EXECUTIVE COMPENSATION….Is CEO compensation in America crazy? Mickey Kaus agrees that it is:

It seems obvious that top corporate pay is out of control. But there’s Charles Murray’s argument to contend with: “[W]hen a percentage point of market share is worth hundreds of millions of dollars, the people who can help you get that extra percentage point will command very large salaries.”

That’s true. In any system where there’s a lot of money sloshing around ? think of Hollywood or professional sports ? the pay of the top performers is going to be astronomical if those top performers can increase profits by even a few percent. And in corporate America, there’s a lot of money sloshing around.

But there’s more to it than that. Consider this from Daniel Akst in the New York Times today:

As Rakesh Khurana showed in his insightful book, “Searching for a Corporate Savior: The Irrational Quest for Charismatic C.E.O.’s” (Princeton University Press, 2002), there is a much wider pool of potential chief executives than soaring pay levels would seem to imply. But companies insist on bidding for a savior, not a capable leader who knows the business at hand, which may be why typical C.E.O. tenures are now so short. Even in the boardroom, charisma carries you only so far.

This is the big difference between corporate pay and, say, pro sports pay: owners and general managers may make occasional mistakes when they bid for star quarterbacks or left-handed pitchers, but on the whole their bidding is pretty reasonable. They have good reason to think these guys are going to boost revenue by more than they’re getting paid, and if the player’s performance drops he eventually gets cut or traded. It’s far from a perfect system, but at its core it’s fundamentally rational.

Contrast that to executive pay, where truckloads of studies have shown that, in fact, it’s practically impossible to predict which CEO will help you gain Murray’s fabled couple of points of market share. What’s more, star CEOs mostly don’t do much better than merely excellent CEOs, so the money spent on them is pretty much wasted. As Akst points out a few paragraphs later, the compensation of the top five executives at public companies totaled roughly 10 percent of corporate profits, and it’s almost a dead certainty that those companies would do better on average to hire competent executives at half the pay and then bank that additional 5%.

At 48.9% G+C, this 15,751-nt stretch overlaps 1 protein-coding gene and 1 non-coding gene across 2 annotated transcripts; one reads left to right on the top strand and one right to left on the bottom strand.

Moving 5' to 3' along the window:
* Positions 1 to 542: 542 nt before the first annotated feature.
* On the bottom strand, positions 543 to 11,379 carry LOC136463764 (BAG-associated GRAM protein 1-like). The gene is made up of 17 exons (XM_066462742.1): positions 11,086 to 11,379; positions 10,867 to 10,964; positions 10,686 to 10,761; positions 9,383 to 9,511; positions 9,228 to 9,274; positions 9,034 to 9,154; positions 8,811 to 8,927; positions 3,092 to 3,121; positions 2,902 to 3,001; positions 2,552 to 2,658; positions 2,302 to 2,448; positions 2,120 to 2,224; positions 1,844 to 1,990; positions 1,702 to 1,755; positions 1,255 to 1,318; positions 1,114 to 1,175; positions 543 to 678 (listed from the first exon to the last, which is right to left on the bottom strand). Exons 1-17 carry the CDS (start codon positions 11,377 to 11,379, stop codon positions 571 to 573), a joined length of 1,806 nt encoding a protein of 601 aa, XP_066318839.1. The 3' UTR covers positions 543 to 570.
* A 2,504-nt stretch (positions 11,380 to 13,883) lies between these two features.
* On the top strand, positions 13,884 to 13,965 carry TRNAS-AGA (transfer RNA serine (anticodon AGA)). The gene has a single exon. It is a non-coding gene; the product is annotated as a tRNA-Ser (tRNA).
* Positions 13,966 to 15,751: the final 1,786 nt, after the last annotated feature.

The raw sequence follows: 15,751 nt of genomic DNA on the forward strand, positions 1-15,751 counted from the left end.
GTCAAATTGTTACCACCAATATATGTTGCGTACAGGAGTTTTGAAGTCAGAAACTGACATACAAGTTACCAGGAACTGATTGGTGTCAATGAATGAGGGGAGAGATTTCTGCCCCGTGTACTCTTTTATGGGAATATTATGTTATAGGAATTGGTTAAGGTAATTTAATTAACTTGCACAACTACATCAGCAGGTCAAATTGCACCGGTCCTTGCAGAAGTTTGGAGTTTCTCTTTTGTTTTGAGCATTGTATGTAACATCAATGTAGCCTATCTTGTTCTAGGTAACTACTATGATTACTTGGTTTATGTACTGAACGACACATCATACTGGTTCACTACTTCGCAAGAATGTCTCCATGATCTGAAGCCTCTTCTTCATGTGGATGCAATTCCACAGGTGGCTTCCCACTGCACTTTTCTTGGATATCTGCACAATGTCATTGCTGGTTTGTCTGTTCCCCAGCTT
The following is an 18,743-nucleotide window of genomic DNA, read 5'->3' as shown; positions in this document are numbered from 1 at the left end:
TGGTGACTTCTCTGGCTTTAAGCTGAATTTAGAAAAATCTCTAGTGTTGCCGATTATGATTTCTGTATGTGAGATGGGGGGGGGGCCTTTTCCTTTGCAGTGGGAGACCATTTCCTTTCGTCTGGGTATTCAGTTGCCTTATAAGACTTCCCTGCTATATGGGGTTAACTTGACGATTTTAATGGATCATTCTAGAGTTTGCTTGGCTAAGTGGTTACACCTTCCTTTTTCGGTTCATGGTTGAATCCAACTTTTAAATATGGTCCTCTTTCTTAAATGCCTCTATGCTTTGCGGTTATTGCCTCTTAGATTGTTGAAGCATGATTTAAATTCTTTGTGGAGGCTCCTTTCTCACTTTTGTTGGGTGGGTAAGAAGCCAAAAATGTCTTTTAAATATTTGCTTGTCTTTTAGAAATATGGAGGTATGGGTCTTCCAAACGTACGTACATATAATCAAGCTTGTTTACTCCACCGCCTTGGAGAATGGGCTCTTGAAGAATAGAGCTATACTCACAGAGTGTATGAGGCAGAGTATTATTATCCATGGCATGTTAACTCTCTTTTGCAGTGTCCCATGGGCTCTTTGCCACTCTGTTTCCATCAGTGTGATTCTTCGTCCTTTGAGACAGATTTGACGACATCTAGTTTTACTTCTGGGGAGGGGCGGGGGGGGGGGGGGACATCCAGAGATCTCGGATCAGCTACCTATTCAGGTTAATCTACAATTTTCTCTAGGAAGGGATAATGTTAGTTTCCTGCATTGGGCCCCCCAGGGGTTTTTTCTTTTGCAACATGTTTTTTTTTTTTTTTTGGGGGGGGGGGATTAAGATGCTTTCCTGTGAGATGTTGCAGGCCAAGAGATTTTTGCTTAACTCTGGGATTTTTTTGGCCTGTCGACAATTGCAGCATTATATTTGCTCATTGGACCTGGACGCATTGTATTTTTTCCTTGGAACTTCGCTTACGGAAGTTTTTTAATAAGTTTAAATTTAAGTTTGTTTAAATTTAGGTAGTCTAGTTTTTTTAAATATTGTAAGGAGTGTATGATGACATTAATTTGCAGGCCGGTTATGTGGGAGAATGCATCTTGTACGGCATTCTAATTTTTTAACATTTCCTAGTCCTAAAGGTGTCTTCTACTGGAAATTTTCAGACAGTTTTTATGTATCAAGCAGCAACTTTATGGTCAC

So why do they keep paying their executives so much? As Akst almost-but-not-quite says, it’s because there’s no one to stop them. Compensation committees are stocked with senior executives from other companies, and they all set each other’s pay. Stephen Bainbridge half-jokes about this when he quotes Jack Welch’s advice about who to put on your compensation committee (“Put someone in charge who is…immensely rich…and enjoys seeing other people get rich”), but it’s no joke. That’s a very big part of the story.

Despite what Akst says, there really are ways to pay for performance that are workable. Not perfect, but workable. But by their very nature, pay for performance incorporates the chance that pay will be low if performance is low, and CEOs, those supposed bastions of risk taking and private enterprise, are simply unwilling to accept that risk.

I don’t have anywhere special to take this, except to insist that we give up on the fiction that CEOs are paid a lot these days because they’re worth so much to their companies. There’s just no evidence for it. It’s not supply and demand that’s responsible for astronomical CEO pay, it’s cronyism and lack of accountability.